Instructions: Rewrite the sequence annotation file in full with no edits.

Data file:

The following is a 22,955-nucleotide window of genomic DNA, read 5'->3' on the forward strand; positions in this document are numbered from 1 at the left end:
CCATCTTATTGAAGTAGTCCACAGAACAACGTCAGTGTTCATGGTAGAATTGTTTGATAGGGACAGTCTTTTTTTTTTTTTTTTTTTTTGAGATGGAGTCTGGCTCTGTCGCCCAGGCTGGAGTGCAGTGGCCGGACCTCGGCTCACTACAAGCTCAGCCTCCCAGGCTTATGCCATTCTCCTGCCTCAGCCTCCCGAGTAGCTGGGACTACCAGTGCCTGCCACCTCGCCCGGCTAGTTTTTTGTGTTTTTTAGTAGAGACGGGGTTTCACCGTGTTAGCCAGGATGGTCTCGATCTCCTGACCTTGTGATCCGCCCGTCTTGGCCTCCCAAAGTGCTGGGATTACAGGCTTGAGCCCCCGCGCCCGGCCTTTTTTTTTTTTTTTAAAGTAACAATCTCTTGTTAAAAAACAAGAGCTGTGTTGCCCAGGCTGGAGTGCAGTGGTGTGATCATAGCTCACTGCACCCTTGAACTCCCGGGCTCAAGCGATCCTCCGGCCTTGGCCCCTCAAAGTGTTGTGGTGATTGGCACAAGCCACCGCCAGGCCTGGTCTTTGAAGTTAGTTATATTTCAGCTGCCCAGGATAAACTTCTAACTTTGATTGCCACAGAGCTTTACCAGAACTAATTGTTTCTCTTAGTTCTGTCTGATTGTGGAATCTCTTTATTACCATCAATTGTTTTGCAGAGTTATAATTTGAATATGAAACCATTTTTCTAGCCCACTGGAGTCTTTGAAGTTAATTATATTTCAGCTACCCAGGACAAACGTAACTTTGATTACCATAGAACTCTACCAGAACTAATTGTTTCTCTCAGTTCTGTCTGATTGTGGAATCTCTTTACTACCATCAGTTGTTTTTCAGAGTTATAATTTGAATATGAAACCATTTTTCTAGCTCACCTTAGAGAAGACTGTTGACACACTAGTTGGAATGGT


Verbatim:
The following is a 22,955-nucleotide window of genomic DNA, read 5'->3' on the forward strand; positions in this document are numbered from 1 at the left end:
CCATCTTATTGAAGTAGTCCACAGAACAACGTCAGTGTTCATGGTAGAATTGTTTGATAGGGACAGTCTTTTTTTTTTTTTTTTTTTTTGAGATGGAGTCTGGCTCTGTCGCCCAGGCTGGAGTGCAGTGGCCGGACCTCGGCTCACTACAAGCTCAGCCTCCCAGGCTTATGCCATTCTCCTGCCTCAGCCTCCCGAGTAGCTGGGACTACCAGTGCCTGCCACCTCGCCCGGCTAGTTTTTTGTGTTTTTTAGTAGAGACGGGGTTTCACCGTGTTAGCCAGGATGGTCTCGATCTCCTGACCTTGTGATCCGCCCGTCTTGGCCTCCCAAAGTGCTGGGATTACAGGCTTGAGCCCCCGCGCCCGGCCTTTTTTTTTTTTTTTAAAGTAACAATCTCTTGTTAAAAAACAAGAGCTGTGTTGCCCAGGCTGGAGTGCAGTGGTGTGATCATAGCTCACTGCACCCTTGAACTCCCGGGCTCAAGCGATCCTCCGGCCTTGGCCCCTCAAAGTGTTGTGGTGATTGGCACAAGCCACCGCCAGGCCTGGTCTTTGAAGTTAGTTATATTTCAGCTGCCCAGGATAAACTTCTAACTTTGATTGCCACAGAGCTTTACCAGAACTAATTGTTTCTCTTAGTTCTGTCTGATTGTGGAATCTCTTTATTACCATCAATTGTTTTGCAGAGTTATAATTTGAATATGAAACCATTTTTCTAGCCCACTGGAGTCTTTGAAGTTAATTATATTTCAGCTACCCAGGACAAACGTAACTTTGATTACCATAGAACTCTACCAGAACTAATTGTTTCTCTCAGTTCTGTCTGATTGTGGAATCTCTTTACTACCATCAGTTGTTTTTCAGAGTTATAATTTGAATATGAAACCATTTTTCTAGCTCACCTTAGAGAAGACTGTTGACACACTAGTTGGAATGGT